FOXBORO -- Kyle Arrington almost had a fantastic night.
The Giants were up 10-3 in the third quarter's final two minutes and poised, quivering on the New England 5. Quarterback Eli Manning looked into the end zone and saw Mario Manningham. He launched the ball.
Picked by Arrington.
The interception saved New England at least three points. When Tom Brady and the offense returned Arrington's favor with a touchdown and extra point, the pick turned into a game-tying 10-point swing. And this was his second point-shaving play. At the beginning of the quarter he got a finger on a slant thrown to Victor Cruz on a third-and-3 from the Patriots 4. The ball fell incomplete; New York settled for a field goal.
Seven points saved.
But it's the seven lost -- and 35-yards -- that'll be remembered by most.
Arrington was hit with a huge pass interference penalty in the fourth quarter. Manning was working a first-and-10 on the Giants 25 when he found Manningham running deep along the left sideline. Instead of turning to make a play on the ball, Arrington stayed facing the receiver and got his hands on Manningham. In a flash -- with one whistle -- New York moved up to New England's 40. The Giants got seven, the lead, and an enormous shift in momentum.
New England lost 24-20. In the locker room, Arrington appeared exhausted.
"Receiver had a step on me so I'm trying to make up ground on the thrown ball," he recalled. "Could have played it better or... I don't know. I have to see the film. I didn't think... It doesn't matter what I think. They called it."
He bit his tongue on debating the penalty. The urge to claim innocence is instinctual, but, to Arrington, also pointless. It was a moment of the irrevocable -- as impossible to change as it is to forget. Fellow cornerback and defensive captain Devin McCourty said he understands the frustration.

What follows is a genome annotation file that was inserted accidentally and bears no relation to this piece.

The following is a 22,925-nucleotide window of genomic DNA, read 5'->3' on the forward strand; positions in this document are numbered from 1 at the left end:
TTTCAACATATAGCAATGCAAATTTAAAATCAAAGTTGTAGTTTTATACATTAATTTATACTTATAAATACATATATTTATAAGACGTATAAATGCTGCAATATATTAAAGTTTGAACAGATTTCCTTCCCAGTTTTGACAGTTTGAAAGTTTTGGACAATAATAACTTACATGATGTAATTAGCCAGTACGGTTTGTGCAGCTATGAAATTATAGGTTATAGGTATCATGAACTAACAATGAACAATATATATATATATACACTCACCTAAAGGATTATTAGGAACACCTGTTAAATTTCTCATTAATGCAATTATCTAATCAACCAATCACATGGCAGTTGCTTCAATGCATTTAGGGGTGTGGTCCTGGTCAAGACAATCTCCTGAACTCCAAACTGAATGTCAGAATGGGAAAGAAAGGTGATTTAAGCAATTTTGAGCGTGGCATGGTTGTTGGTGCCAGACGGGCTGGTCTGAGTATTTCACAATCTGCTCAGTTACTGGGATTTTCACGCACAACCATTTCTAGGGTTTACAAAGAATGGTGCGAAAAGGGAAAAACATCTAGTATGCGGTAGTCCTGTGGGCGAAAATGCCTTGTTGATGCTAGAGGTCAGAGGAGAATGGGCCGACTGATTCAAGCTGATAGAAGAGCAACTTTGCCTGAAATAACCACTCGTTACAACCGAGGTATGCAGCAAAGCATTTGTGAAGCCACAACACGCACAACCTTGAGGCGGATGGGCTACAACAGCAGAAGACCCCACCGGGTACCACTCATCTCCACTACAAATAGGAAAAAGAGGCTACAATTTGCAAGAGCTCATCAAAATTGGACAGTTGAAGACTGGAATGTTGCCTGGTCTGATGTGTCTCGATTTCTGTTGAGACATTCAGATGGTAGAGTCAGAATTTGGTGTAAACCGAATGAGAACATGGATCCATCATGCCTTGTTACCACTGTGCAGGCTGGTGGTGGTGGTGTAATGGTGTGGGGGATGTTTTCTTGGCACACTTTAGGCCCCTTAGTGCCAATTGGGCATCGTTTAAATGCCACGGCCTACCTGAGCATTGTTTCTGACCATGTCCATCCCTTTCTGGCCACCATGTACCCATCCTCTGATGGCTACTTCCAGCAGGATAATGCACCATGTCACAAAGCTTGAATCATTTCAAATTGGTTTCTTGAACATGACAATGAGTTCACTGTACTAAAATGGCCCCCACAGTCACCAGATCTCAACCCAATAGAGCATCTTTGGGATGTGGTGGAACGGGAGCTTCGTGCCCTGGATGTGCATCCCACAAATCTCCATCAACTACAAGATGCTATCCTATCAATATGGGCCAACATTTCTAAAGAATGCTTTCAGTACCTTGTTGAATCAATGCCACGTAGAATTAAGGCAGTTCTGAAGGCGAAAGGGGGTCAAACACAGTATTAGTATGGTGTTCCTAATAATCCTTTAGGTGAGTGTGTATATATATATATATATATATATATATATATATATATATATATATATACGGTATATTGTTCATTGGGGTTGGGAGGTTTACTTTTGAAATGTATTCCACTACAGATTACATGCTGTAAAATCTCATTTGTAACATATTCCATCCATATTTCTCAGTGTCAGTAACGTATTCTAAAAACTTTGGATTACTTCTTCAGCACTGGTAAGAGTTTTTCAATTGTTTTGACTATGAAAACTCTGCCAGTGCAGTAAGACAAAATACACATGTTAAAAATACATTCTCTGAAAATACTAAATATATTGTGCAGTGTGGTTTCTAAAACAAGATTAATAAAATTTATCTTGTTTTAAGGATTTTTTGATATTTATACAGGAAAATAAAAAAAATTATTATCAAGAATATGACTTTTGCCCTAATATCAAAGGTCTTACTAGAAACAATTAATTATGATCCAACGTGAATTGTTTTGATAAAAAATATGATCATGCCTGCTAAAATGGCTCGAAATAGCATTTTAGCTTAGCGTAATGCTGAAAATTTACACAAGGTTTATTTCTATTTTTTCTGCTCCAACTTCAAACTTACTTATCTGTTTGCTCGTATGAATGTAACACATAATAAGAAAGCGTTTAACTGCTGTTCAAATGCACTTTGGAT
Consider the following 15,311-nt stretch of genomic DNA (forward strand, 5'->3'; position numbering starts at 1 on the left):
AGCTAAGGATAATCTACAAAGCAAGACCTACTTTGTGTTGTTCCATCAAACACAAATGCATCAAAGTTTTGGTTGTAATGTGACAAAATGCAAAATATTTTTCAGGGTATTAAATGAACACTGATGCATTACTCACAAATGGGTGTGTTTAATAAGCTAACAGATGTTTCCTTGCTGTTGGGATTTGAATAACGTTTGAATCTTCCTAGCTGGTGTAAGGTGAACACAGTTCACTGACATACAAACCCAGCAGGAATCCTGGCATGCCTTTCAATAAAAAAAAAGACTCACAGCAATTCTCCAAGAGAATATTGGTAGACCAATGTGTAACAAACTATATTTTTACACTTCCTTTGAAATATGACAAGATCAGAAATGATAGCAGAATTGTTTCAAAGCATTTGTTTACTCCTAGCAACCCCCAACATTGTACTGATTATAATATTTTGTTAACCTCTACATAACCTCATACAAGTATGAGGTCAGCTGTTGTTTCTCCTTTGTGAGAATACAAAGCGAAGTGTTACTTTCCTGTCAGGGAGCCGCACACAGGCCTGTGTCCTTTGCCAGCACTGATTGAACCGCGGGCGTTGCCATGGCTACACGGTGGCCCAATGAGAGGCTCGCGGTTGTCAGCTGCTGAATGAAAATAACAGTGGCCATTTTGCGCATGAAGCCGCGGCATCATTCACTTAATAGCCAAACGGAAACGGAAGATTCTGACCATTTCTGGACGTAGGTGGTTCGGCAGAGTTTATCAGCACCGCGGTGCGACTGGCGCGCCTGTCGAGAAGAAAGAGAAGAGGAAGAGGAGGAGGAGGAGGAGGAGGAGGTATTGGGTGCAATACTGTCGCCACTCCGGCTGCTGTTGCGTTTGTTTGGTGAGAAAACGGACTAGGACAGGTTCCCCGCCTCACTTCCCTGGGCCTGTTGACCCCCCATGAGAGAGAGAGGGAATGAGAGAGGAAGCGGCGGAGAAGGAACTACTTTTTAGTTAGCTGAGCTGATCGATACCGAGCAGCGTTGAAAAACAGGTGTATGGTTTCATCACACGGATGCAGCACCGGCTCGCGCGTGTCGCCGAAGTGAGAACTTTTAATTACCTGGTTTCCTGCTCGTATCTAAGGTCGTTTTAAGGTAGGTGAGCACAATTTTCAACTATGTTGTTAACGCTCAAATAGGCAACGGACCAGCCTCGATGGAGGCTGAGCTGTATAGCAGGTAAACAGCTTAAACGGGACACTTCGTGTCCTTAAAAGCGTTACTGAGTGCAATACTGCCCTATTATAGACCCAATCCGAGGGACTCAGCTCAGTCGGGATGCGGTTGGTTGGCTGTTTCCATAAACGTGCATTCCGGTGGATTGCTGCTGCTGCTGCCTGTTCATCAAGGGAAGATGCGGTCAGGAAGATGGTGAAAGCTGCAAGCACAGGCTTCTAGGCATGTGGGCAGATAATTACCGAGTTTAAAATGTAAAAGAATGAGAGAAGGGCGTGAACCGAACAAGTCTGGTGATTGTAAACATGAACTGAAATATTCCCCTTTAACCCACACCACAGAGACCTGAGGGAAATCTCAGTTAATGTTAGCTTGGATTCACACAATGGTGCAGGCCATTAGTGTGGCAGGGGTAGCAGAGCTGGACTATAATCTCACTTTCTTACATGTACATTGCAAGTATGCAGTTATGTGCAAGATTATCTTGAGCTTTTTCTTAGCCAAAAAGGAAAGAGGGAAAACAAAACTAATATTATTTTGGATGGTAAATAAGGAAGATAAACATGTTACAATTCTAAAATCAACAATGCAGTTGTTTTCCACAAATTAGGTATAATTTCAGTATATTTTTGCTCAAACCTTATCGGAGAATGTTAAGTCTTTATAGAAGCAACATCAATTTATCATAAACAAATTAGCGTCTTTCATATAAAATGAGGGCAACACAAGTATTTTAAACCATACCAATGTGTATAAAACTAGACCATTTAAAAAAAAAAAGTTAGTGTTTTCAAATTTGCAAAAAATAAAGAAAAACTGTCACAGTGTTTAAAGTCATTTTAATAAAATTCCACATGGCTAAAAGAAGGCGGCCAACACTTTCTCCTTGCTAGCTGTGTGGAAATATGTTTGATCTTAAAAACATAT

"It's probably the toughest play. A guy goes deep and, not many guys in the league are slow so, you really have to start running. As he stops and adjusts to the ball, sometimes, like I said to Kyle, those underthrows are the toughest to defend.
"Sometimes you're able to get your head around, sometimes you have to play his hands. Each situation is different and that pass interference call is going to go either way. As a defender it's tough; sometimes the ref sees it as pass interference, sometimes it's a no-call. You've just got to continue to play and try to get it out of there."
The Patriots defense unraveled.
Though Arrington wasn't alone in making mistakes, things continued to trend downward after his penalty. His disappointment after the game was different from that of his teammates; it was like the fall from interception to pass interference knocked the life out of him. Worse, he's part of a secondary beleaguered by doubt in the first place, so instead of coming up a hero, it's like he failed like the statistics said they would.
That's how it will be recalled, anyway.
Arrington says he has to learn and move on. There can be as much dwelling on the bad as there is the good: zero. It's the only way to survive.
"It's the National Football League; playing corner in this business, you have to have a short memory."